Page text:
Our view: Putting pieces into the city's progress puzzle

Herald pull quote, 10/25/19

In February, Mayor Mike Brown told attendees at his annual State of the City address that “Grand Forks is poised for a billion-dollar boom.”

We noted it then in a front-page story and an opinion column, but hadn’t thought much about it in the months since. That is, until we saw a Herald photo of the massive outline of the new freezer emerging at the J.R. Simplot location in north Grand Forks. It is, without doubt, beyond what any layman could have imagined.

The $60 million expansion looks like a high-rise apartment building, standing almost 13 stories tall. The new freezer will help Simplot store more potatoes and for a longer time; it also will likely lead to an expansion of employees, accompanied, of course, by a corresponding increase in payroll. All of that is good for Grand Forks and the region.

Better yet, the expansion will make Simplot more “sticky” to Grand Forks, since it will reinforce the city as a key distribution hub for the company. As reported recently by the Herald, the new freezer will allow storage of more products from around the nation. So, it’s an expansion that will eventually boost property taxes, increase employees, boost the payroll and make the company more apt to stay in Grand Forks in the future.

It’s a heck of project.


And it was one of the pieces of the mayor’s “billion-dollar boom” in public and private projects that was underway – or in some cases, on the verge of happening – back in February.

There’s the $300 million construction project at Altru Health System. There are projects underway at UND, including the new Memorial Union. There is a new project going in on DeMers where the Gershman family purchased a corner building and is beginning work on what could someday be a new restaurant. And kitty corner from that site is, today, a hole in the ground that will become Pure Development – a combination of a Hugo’s grocery store, an Alerus bank and an apartment complex. Other construction projects downtown continue, ranging from new condos and business places to continued renovation work on DeMers Avenue. In south Grand Forks, the new park dedicated to veterans continues its emergence. And a recent vote by the City Council could put wheels on an interchange proposal at the future intersection of 47th Avenue and Interstate 29.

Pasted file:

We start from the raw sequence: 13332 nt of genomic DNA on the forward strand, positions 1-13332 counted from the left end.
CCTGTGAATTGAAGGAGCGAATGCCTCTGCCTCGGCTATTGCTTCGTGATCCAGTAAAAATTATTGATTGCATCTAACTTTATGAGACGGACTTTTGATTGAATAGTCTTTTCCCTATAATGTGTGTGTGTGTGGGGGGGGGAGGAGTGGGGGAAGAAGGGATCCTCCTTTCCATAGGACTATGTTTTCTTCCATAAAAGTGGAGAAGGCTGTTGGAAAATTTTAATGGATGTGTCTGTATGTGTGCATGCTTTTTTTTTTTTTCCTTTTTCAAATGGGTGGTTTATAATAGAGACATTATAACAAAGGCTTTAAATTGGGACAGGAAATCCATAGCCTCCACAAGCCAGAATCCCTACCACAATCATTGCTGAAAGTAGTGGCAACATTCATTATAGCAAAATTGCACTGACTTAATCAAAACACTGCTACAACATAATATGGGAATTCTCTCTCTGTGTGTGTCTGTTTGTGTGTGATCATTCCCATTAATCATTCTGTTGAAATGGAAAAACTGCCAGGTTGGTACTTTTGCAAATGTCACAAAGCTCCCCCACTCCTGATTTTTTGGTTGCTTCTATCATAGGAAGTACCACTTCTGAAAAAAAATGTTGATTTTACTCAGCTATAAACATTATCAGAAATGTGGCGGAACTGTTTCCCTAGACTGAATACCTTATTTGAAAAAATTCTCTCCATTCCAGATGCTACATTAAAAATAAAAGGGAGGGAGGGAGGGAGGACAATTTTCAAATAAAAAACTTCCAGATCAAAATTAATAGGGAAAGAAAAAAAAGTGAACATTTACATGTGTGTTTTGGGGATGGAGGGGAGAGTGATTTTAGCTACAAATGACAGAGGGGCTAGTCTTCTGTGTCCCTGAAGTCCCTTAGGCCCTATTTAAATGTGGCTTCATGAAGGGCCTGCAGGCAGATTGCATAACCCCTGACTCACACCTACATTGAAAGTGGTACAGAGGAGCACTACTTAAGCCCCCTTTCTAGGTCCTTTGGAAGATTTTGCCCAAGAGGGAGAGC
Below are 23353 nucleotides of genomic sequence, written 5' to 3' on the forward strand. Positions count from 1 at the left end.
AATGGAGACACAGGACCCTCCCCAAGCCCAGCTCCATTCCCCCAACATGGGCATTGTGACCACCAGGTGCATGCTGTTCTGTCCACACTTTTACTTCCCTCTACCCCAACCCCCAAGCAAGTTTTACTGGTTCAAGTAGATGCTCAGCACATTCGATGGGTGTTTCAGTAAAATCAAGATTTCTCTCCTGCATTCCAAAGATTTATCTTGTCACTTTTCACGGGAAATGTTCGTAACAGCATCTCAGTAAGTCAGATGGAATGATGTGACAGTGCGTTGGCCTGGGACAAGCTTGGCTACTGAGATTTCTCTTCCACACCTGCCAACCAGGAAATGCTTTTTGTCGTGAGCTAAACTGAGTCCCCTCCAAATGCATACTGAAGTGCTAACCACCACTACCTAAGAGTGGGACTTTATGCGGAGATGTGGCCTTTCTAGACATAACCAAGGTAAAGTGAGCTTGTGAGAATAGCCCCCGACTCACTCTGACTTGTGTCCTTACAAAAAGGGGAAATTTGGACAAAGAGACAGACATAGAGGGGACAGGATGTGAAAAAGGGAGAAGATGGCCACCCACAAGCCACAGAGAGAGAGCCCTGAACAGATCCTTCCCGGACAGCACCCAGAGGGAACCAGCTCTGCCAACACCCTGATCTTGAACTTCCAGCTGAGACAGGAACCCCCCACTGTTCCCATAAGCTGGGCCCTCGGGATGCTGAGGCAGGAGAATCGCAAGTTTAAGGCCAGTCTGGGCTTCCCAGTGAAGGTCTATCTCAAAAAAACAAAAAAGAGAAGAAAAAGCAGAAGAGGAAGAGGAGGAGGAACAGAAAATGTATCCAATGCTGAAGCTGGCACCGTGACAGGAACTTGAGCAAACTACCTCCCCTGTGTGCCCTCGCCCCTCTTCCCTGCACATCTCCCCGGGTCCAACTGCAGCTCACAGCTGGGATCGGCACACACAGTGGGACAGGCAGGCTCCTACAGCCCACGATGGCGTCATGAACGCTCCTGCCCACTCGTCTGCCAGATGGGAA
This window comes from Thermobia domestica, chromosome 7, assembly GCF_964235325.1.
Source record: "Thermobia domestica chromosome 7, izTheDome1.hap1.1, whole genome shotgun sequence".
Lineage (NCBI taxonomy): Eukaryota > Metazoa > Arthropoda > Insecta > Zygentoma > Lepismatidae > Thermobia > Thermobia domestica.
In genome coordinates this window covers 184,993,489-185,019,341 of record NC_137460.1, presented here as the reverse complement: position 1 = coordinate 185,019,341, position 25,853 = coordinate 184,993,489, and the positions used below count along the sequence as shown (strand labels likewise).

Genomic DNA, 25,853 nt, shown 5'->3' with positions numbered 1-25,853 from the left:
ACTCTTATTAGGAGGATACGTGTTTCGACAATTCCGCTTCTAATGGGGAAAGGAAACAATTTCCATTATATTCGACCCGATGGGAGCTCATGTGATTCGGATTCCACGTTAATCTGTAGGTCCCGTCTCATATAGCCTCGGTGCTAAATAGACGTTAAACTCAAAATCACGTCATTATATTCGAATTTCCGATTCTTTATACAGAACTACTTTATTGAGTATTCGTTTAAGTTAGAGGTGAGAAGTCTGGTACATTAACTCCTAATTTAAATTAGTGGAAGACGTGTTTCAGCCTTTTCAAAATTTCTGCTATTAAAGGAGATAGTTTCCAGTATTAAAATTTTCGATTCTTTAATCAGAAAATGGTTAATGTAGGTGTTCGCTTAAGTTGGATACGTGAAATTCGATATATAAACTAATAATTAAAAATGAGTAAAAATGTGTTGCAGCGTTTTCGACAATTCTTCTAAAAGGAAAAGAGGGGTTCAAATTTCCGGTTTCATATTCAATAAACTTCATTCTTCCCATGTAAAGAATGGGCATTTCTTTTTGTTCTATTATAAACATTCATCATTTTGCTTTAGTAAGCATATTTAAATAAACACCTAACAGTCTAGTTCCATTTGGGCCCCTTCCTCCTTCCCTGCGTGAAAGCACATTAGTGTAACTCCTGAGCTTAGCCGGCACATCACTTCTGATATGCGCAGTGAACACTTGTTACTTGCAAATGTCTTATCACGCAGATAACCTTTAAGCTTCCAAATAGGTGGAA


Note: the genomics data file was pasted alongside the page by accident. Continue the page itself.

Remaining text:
This is progress, and it doesn’t take much to notice that it’s happening, other than a simple drive around town or a glance at an edition of the Herald.

Sure, some of it is inconvenient – ongoing road projects downtown and on University Avenue near UND, for example – but it’s all part of a great step forward.

And it all continues to place the pieces into the puzzle that Brown mentioned in his speech back in February.

What To Read Next
Get Local